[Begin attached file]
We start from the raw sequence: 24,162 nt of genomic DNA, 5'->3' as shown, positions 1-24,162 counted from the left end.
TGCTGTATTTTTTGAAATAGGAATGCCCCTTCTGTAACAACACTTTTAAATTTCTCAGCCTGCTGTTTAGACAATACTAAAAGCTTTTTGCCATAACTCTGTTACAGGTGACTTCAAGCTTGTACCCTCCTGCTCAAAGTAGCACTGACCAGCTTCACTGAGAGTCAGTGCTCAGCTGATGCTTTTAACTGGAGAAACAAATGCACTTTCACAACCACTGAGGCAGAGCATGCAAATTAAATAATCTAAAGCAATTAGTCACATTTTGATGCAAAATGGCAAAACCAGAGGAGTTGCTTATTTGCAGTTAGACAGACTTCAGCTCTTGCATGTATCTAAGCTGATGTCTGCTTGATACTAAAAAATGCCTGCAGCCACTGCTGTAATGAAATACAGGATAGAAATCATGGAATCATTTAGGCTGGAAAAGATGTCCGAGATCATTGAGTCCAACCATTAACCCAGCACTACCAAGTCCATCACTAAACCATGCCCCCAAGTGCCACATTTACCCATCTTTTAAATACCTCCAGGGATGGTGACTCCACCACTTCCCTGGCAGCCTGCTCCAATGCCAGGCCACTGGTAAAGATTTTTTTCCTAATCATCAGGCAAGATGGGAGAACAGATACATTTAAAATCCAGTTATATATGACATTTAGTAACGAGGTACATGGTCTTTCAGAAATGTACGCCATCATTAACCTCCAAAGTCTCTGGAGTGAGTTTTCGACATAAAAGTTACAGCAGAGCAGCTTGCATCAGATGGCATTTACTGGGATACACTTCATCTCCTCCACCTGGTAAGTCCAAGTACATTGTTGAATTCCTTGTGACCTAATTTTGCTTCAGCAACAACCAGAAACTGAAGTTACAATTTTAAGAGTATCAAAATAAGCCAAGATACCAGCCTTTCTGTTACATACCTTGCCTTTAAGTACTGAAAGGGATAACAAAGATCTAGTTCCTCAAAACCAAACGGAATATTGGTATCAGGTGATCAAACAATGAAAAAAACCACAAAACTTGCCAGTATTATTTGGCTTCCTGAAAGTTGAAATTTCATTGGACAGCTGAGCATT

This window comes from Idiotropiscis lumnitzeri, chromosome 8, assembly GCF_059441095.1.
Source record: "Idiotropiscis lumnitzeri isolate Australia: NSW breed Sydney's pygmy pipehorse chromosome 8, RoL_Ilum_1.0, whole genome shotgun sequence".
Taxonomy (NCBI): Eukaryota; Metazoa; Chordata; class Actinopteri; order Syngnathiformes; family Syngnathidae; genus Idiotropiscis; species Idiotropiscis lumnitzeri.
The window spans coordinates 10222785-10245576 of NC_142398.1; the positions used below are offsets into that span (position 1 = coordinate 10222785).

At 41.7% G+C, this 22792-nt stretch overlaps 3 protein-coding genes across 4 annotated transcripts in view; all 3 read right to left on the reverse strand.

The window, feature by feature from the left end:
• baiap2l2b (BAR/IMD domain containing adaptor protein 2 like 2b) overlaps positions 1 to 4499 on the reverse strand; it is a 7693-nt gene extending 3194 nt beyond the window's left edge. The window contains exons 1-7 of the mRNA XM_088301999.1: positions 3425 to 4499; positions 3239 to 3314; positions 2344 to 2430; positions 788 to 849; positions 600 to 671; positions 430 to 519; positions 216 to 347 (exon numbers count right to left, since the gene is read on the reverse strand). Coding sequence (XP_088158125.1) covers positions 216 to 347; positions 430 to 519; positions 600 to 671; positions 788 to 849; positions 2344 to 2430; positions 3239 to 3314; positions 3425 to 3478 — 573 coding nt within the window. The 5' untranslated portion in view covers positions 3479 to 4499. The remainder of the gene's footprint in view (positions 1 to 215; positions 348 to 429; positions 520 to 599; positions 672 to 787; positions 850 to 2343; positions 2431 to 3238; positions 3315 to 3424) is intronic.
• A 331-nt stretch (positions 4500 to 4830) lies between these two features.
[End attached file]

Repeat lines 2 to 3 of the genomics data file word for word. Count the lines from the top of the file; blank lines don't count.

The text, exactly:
TGCTGTATTTTTTGAAATAGGAATGCCCCTTCTGTAACAACACTTTTAAATTTCTCAGCCTGCTGTTTAGACAATACTAAAAGCTTTTTGCCATAACTCTGTTACAGGTGACTTCAAGCTTGTACCCTCCTGCTCAAAGTAGCACTGACCAGCTTCACTGAGAGTCAGTGCTCAGCTGATGCTTTTAACTGGAGAAACAAATGCACTTTCACAACCACTGAGGCAGAGCATGCAAATTAAATAATCTAAAGCAATTAGTCACATTTTGATGCAAAATGGCAAAACCAGAGGAGTTGCTTATTTGCAGTTAGACAGACTTCAGCTCTTGCATGTATCTAAGCTGATGTCTGCTTGATACTAAAAAATGCCTGCAGCCACTGCTGTAATGAAATACAGGATAGAAATCATGGAATCATTTAGGCTGGAAAAGATGTCCGAGATCATTGAGTCCAACCATTAACCCAGCACTACCAAGTCCATCACTAAACCATGCCCCCAAGTGCCACATTTACCCATCTTTTAAATACCTCCAGGGATGGTGACTCCACCACTTCCCTGGCAGCCTGCTCCAATGCCAGGCCACTGGTAAAGATTTTTTTCCTAATCATCAGGCAAGATGGGAGAACAGATACATTTAAAATCCAGTTATATATGACATTTAGTAACGAGGTACATGGTCTTTCAGAAATGTACGCCATCATTAACCTCCAAAGTCTCTGGAGTGAGTTTTCGACATAAAAGTTACAGCAGAGCAGCTTGCATCAGATGGCATTTACTGGGATACACTTCATCTCCTCCACCTGGTAAGTCCAAGTACATTGTTGAATTCCTTGTGACCTAATTTTGCTTCAGCAACAACCAGAAACTGAAGTTACAATTTTAAGAGTATCAAAATAAGCCAAGATACCAGCCTTTCTGTTACATACCTTGCCTTTAAGTACTGAAAGGGATAACAAAGATCTAGTTCCTCAAAACCAAACGGAATATTGGTATCAGGTGATCAAACAATGAAAAAAACCACAAAACTTGCCAGTATTATTTGGCTTCCTGAAAGTTGAAATTTCATTGGACAGCTGAGCATT

This window comes from Idiotropiscis lumnitzeri, chromosome 8, assembly GCF_059441095.1.